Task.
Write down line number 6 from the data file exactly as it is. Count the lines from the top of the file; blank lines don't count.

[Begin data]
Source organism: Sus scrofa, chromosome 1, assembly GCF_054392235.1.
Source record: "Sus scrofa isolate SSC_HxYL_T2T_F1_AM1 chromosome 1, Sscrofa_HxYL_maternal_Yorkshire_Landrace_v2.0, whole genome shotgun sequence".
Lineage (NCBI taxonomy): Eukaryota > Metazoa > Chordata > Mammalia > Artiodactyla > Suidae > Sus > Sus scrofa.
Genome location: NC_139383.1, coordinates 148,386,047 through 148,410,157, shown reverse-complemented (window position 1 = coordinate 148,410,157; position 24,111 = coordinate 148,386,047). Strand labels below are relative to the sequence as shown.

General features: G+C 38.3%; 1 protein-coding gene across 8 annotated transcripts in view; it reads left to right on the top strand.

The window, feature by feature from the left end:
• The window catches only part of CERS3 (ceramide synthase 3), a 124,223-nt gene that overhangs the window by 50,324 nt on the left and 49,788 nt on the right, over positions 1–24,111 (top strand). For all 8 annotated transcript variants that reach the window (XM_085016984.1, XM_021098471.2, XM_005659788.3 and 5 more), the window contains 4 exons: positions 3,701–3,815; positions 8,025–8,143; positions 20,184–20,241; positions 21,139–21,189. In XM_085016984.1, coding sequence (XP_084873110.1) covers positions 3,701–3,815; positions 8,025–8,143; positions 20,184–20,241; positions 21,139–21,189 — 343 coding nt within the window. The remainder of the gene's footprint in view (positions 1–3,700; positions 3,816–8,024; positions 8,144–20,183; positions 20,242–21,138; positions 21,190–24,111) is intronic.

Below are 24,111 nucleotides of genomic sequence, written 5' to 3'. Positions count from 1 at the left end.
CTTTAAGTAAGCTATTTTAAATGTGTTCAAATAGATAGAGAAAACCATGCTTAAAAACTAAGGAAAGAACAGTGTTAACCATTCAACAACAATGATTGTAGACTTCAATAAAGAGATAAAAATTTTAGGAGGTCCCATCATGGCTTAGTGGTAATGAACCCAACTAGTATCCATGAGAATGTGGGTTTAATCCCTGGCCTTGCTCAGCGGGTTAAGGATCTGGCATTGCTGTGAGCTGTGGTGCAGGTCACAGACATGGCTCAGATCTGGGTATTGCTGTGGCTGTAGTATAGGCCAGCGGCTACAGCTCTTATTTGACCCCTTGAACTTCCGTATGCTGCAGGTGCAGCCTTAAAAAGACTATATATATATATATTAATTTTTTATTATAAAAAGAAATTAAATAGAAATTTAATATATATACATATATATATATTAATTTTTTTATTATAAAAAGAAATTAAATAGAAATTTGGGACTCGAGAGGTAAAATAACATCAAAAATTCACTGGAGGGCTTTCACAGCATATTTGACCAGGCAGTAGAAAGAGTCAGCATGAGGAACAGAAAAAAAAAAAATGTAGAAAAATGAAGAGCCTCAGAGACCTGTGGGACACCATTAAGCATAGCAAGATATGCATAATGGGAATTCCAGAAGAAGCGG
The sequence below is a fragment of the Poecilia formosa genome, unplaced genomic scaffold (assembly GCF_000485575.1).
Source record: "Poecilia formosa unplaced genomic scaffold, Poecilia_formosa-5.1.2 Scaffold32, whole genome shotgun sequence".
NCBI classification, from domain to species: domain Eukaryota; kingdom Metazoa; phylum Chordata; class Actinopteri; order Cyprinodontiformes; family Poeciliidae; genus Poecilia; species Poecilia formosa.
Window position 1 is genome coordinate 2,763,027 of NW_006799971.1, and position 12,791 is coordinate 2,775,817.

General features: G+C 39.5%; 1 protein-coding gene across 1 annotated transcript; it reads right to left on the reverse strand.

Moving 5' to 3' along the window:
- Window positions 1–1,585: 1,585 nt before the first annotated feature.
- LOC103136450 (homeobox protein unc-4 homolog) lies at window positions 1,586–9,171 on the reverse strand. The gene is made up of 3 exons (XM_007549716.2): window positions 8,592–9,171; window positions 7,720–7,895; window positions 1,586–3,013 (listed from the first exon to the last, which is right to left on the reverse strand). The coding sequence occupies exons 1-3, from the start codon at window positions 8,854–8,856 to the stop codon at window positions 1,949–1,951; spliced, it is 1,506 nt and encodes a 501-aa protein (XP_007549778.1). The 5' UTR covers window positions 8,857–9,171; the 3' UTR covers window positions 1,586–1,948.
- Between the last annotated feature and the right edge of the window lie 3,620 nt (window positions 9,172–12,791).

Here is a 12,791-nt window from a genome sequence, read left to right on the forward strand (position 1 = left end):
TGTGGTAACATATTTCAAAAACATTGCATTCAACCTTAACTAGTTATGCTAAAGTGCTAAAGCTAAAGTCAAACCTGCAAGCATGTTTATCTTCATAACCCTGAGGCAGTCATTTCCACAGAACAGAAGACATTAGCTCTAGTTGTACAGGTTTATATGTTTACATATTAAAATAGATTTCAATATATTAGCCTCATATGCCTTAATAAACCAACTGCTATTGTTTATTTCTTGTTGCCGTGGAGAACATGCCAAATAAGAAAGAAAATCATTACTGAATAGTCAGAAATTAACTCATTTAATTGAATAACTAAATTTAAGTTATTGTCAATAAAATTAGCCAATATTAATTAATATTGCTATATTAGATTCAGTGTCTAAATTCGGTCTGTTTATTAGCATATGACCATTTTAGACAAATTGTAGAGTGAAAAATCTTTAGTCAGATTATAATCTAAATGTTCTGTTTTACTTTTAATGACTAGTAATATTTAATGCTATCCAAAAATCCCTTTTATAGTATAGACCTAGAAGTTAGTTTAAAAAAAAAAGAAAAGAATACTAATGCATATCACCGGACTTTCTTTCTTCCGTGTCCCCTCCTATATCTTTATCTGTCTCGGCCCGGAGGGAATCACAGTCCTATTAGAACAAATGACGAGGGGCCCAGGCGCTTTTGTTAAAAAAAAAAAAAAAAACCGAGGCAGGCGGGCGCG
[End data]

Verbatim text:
The window, feature by feature from the left end: